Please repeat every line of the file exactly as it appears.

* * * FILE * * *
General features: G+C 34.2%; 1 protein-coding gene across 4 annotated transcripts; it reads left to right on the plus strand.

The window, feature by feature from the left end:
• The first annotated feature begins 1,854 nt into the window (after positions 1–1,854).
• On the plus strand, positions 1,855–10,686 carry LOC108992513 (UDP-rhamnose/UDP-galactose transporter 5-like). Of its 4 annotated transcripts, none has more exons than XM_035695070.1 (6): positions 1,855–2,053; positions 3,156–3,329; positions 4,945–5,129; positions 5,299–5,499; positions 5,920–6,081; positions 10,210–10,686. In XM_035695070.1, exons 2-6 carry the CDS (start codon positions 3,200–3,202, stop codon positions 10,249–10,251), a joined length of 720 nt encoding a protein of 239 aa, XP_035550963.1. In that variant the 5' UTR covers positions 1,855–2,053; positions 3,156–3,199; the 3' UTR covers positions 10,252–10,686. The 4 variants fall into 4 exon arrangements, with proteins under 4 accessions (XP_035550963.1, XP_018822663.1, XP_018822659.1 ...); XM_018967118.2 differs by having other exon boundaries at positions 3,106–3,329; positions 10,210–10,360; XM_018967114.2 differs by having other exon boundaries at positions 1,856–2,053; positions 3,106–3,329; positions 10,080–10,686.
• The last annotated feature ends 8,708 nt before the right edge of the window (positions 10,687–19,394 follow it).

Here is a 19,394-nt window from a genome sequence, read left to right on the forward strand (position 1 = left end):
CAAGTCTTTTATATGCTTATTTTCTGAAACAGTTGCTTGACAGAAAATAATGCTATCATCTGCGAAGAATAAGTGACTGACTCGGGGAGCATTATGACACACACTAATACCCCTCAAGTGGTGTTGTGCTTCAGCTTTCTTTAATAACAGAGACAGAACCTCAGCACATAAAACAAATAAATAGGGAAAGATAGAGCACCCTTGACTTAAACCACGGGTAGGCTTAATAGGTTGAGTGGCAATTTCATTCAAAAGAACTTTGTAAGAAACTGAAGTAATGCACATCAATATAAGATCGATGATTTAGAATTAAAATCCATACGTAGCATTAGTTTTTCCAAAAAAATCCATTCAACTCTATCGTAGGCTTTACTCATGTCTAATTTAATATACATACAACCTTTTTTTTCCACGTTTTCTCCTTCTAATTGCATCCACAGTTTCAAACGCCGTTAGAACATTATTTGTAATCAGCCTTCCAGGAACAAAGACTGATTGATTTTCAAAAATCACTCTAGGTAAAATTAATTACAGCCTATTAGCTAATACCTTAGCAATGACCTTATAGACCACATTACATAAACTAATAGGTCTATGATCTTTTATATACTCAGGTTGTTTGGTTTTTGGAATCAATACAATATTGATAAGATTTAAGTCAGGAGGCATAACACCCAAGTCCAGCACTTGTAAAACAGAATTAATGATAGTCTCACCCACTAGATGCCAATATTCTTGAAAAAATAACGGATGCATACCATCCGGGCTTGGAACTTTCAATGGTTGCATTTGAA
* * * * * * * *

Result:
General features: G+C 34.2%; 1 protein-coding gene across 4 annotated transcripts; it reads left to right on the plus strand.

The window, feature by feature from the left end:
• The first annotated feature begins 1,854 nt into the window (after positions 1–1,854).
• On the plus strand, positions 1,855–10,686 carry LOC108992513 (UDP-rhamnose/UDP-galactose transporter 5-like). Of its 4 annotated transcripts, none has more exons than XM_035695070.1 (6): positions 1,855–2,053; positions 3,156–3,329; positions 4,945–5,129; positions 5,299–5,499; positions 5,920–6,081; positions 10,210–10,686. In XM_035695070.1, exons 2-6 carry the CDS (start codon positions 3,200–3,202, stop codon positions 10,249–10,251), a joined length of 720 nt encoding a protein of 239 aa, XP_035550963.1. In that variant the 5' UTR covers positions 1,855–2,053; positions 3,156–3,199; the 3' UTR covers positions 10,252–10,686. The 4 variants fall into 4 exon arrangements, with proteins under 4 accessions (XP_035550963.1, XP_018822663.1, XP_018822659.1 ...); XM_018967118.2 differs by having other exon boundaries at positions 3,106–3,329; positions 10,210–10,360; XM_018967114.2 differs by having other exon boundaries at positions 1,856–2,053; positions 3,106–3,329; positions 10,080–10,686.
• The last annotated feature ends 8,708 nt before the right edge of the window (positions 10,687–19,394 follow it).

Here is a 19,394-nt window from a genome sequence, read left to right on the forward strand (position 1 = left end):
CAAGTCTTTTATATGCTTATTTTCTGAAACAGTTGCTTGACAGAAAATAATGCTATCATCTGCGAAGAATAAGTGACTGACTCGGGGAGCATTATGACACACACTAATACCCCTCAAGTGGTGTTGTGCTTCAGCTTTCTTTAATAACAGAGACAGAACCTCAGCACATAAAACAAATAAATAGGGAAAGATAGAGCACCCTTGACTTAAACCACGGGTAGGCTTAATAGGTTGAGTGGCAATTTCATTCAAAAGAACTTTGTAAGAAACTGAAGTAATGCACATCAATATAAGATCGATGATTTAGAATTAAAATCCATACGTAGCATTAGTTTTTCCAAAAAAATCCATTCAACTCTATCGTAGGCTTTACTCATGTCTAATTTAATATACATACAACCTTTTTTTTCCACGTTTTCTCCTTCTAATTGCATCCACAGTTTCAAACGCCGTTAGAACATTATTTGTAATCAGCCTTCCAGGAACAAAGACTGATTGATTTTCAAAAATCACTCTAGGTAAAATTAATTACAGCCTATTAGCTAATACCTTAGCAATGACCTTATAGACCACATTACATAAACTAATAGGTCTATGATCTTTTATATACTCAGGTTGTTTGGTTTTTGGAATCAATACAATATTGATAAGATTTAAGTCAGGAGGCATAACACCCAAGTCCAGCACTTGTAAAACAGAATTAATGATAGTCTCACCCACTAGATGCCAATATTCTTGAAAAAATAACGGATGCATACCATCCGGGCTTGGAACTTTCAATGGTTGCATTTGAA